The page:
Presentation on theme: "The Spanish Tragedy EN302: European Theatre. Published in 1592 but probably written and first performed in the late 1580s; a play called Jeronimo was."— Presentation transcript:
Published in 1592 but probably written and first performed in the late 1580s; a play called Jeronimo was certainly performed at the Rose theatre in 1592 Generally attributed to Thomas Kyd (1558-94), though there is no contemporary mention of Kyd’s authorship of the play until 1612 Kyd was imprisoned and tortured for possession of heretical papers (which he claimed belonged to his room-mate Christopher Marlowe); he died shortly after his release. He may have written the first (now lost) play version of Hamlet.
It was a highly influential play: Printed at least 10 times between 1592 and 1613; Spawned a sequel, The First Part of Jeronimo, in 1592 (printed 1605); Performed a near-record 29 times between 1592 and 1597, according to the accounts of the Rose theatre owner Philip Henslowe; 1602 additions (possibly by Jonson, possibly even Shakespeare) – in which Hieronimo really does go mad; Easily the most widely- quoted play in subsequent Elizabethan and Jacobean drama.
It set the mould for subsequent revenge tragedies, including: shady murders, ghosts seeking justice, a corrupt court, a revenger seeking confirmation, extended plotting, disguise, real and feigned madness, multiple bloody deaths, a spectacular climax; meta-theatrical elements.
The Elizabethan stage The Spanish Tragedy was written at a key moment in European theatre history, when the communal and religious drama of the Middle Ages was giving way to a new commercial theatre industry. Michael Bristol: ‘Theatre occupies a marginal space as well as a marginal time. This is pragmatically true of the earliest Elizabethan playhouses, which were situated outside the formal jurisdiction of the city authorities, although they remained de facto an integral part of the city’s economic activity.’ (1983: 648)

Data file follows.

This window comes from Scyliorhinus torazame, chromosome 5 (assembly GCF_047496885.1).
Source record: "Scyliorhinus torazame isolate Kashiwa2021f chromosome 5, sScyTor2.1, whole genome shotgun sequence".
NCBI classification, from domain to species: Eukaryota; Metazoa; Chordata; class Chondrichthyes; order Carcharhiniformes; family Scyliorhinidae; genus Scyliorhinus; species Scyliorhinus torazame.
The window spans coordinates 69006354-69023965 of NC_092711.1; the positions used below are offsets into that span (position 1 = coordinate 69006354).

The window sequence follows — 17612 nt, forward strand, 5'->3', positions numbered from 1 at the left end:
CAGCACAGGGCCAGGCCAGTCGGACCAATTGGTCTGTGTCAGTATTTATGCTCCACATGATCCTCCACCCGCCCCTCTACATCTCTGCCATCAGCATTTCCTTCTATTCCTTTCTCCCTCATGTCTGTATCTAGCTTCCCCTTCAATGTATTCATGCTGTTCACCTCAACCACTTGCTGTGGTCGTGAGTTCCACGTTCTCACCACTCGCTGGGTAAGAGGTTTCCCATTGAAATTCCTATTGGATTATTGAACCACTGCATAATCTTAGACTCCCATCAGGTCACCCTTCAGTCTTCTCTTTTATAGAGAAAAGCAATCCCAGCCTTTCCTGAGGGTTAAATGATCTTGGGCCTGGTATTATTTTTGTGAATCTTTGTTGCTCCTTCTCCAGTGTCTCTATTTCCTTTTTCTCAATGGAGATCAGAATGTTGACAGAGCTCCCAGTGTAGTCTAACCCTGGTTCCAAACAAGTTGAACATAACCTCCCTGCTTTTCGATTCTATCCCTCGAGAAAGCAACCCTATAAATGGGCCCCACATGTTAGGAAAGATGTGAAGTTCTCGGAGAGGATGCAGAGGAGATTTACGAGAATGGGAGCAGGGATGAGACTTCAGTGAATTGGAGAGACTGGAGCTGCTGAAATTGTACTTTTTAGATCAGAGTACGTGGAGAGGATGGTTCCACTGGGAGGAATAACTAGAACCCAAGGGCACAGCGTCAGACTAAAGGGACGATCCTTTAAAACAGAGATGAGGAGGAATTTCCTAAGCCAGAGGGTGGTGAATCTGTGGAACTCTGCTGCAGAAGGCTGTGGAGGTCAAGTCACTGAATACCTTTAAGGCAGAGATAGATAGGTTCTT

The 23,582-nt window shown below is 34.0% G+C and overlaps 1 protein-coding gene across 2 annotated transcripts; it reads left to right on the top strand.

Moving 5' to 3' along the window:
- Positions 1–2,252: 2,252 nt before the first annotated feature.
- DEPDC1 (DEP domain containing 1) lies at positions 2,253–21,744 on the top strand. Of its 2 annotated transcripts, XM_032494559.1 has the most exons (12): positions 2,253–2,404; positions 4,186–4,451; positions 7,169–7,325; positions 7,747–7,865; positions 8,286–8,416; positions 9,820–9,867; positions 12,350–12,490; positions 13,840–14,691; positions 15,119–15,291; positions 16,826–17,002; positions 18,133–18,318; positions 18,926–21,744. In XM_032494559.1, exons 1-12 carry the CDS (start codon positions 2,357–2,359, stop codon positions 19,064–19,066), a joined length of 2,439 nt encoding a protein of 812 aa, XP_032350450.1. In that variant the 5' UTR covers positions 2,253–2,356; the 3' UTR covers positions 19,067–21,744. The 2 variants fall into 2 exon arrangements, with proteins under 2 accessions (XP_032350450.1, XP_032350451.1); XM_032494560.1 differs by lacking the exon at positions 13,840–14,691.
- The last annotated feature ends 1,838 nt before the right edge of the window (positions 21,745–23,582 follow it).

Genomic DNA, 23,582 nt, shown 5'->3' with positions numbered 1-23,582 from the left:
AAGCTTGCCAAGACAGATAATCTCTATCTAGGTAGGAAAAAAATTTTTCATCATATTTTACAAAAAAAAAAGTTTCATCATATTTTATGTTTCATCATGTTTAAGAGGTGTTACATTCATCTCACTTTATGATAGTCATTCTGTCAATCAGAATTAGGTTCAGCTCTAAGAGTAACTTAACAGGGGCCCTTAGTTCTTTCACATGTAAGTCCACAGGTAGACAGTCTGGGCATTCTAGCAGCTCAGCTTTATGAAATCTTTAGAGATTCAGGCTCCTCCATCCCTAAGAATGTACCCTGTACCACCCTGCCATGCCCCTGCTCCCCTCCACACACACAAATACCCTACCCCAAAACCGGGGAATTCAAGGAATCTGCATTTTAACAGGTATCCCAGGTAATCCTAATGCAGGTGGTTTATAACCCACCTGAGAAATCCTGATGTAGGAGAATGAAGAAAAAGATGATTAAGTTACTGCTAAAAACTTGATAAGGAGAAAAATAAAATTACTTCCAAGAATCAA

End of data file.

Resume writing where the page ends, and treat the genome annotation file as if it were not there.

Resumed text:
Cutaway of the Rose by William Dudley, http://shalt.dmu.ac.uk/locations/rose-1587-1604.htmlhttp://shalt.dmu.ac.uk/locations/rose-1587-1604.html See also http://www.youtube.com/watch?v=EApTZ1QuoHshttp://www.youtube.com/watch?v=EApTZ1QuoHs
The Classical World A semi-classical setting? ANDREA. When I was slain, my soul descended straight To pass the flowing stream of Acheron; But churlish Charon, only boatman there, Said that my rites of burial not performed, I might not sit amongst his passengers. (1.1.18-21) Frequent bursts of Latin, most notably as Hieronimo grieves over Horatio’s body. Numerous allusions to Seneca…
Seneca (c. 4 BC – 65 AD) Recent translations of Seneca into English (e.g. 1581) Seneca’s Thyestes begins with a prologue in which a Fury brings the ghost of Tantalus back to the mortal world to observe the events of the play (though here the Fury is punishing rather than appeasing the dead mortal). The Spanish Tragedy also features direct quotations (in Latin) from Seneca’s Agamemnon, Oedipus and Troades.
Seneca (c. 4 BC – 65 AD) ‘Enter Hieronimo with a book in his hand’(3.13.1 s.d.) – the Bible, or Seneca? “Vindicta mihi!” (3.13.1) “Vengeance is mine; I will repay, saith the Lord.” (Romans 12:19, King James Bible, 1611) “Per scelus semper tutum est sceleribus iter.” (3.13.6) [“The safest way for crime is always through crime.”] This is borrowed from a line spoken by Clytemnestra in Seneca’s Agamemnon (l. 115).